India's current account deficit (CAD) rose to three-year high of $14.3 billion or 2.4% of GDP in the first quarter of the current financial year.
India’s current account deficit (CAD) rose to three-year high of $14.3 billion or 2.4% of GDP in the first quarter of the current financial year. The deficit stood at just $0.4 billion or 0.1% of the GDP in the corresponding quarter of last fiscal and $3.4 billion or 0.6% of the GDP in Q4FY17.
Despite the widening of CAD, the first quarter saw an accretion of $11.4 billion to the foreign exchange reserves (on a balance of payment basis) as compared with $7 billion in the same period last year, thanks to a big capital account surplus of $25.4 billion. Both FDI and portfolio inflows were much higher than in the year-ago quarter in Q1FY18 on a net basis.
The widening of the CAD on a year-on-year basis was primarily on account of a higher trade deficit ($ 41.2 billion) brought about by a larger increase in merchandise imports relative to exports, the RBI said in a release.
The CAD for the first quarter of this fiscal, though much higher than in recent quarters — it was the highest since Q1FY14 — came in a tad lower than market expectations. Nomura had pointed out in a report that it expected the CAD to widen to a four-year high of 3% of GDP.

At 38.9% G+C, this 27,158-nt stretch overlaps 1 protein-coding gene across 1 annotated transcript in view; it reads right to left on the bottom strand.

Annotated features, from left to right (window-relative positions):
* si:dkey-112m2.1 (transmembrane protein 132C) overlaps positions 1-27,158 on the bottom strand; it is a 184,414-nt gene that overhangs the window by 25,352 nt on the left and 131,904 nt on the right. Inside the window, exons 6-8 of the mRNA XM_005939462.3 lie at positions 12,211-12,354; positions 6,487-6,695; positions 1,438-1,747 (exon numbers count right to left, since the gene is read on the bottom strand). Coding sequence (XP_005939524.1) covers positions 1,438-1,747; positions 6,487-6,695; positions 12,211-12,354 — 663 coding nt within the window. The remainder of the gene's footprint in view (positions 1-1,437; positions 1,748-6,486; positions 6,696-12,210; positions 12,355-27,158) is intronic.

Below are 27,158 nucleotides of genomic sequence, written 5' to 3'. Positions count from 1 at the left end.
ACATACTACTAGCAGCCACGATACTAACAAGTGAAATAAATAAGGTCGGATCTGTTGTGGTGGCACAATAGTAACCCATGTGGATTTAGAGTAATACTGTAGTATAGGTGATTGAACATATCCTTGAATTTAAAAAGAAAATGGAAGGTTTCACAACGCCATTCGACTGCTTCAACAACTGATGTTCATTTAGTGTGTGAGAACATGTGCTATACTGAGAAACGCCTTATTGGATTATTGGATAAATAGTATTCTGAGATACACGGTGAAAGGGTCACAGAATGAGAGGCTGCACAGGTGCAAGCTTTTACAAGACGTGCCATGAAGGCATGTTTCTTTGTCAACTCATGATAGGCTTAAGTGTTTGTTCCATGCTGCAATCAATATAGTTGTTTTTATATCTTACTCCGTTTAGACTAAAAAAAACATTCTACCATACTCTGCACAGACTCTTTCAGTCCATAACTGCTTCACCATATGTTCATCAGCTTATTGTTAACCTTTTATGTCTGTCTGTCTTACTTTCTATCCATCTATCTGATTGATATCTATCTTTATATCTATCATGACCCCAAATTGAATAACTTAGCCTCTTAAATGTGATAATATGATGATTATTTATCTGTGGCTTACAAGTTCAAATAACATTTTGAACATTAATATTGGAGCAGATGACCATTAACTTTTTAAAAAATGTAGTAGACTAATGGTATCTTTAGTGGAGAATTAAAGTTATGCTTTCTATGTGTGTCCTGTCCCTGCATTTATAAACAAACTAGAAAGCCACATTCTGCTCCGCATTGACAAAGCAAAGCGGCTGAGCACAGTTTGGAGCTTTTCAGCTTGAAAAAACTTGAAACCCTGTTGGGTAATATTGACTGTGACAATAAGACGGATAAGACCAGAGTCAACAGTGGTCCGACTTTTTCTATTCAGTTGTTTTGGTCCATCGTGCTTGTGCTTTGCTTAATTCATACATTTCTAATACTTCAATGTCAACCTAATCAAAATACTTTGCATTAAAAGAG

Net services receipts increased by 15.7% on a y-o-y basis mainly on the back of a rise in net earnings from travel, construction and other business services. Private transfer receipts, mainly representing remittances by Indians employed overseas, at $16.1 billion increased by 5.3% over the corresponding quarter of previous year.
Net portfolio investment recorded substantial inflow of $12.5 billion in the first quarter of FY18, primarily in the debt segment, as compared with $ 2.1 billion in the same period last year. Net FDI in the first quarter of this fiscal stood at $7.2 billion against $3.9 billion in the year-ago quarter.
Net receipts on account of non-resident deposits amounted to $1.2 billion in the first quarter — lower than $1.4 billion a year ago. “High monthly trade deficits (driven by gold imports), and strong reserve accretion during the quarter (Q1FY18) had respectively flagged the high CAD and BoP,” Credit Suisse said.
It added that low July/Aug trade deficits point to a ~$35bn trade deficit in 2Q (~$9bn CAD), offsetting the lower FPI inflows.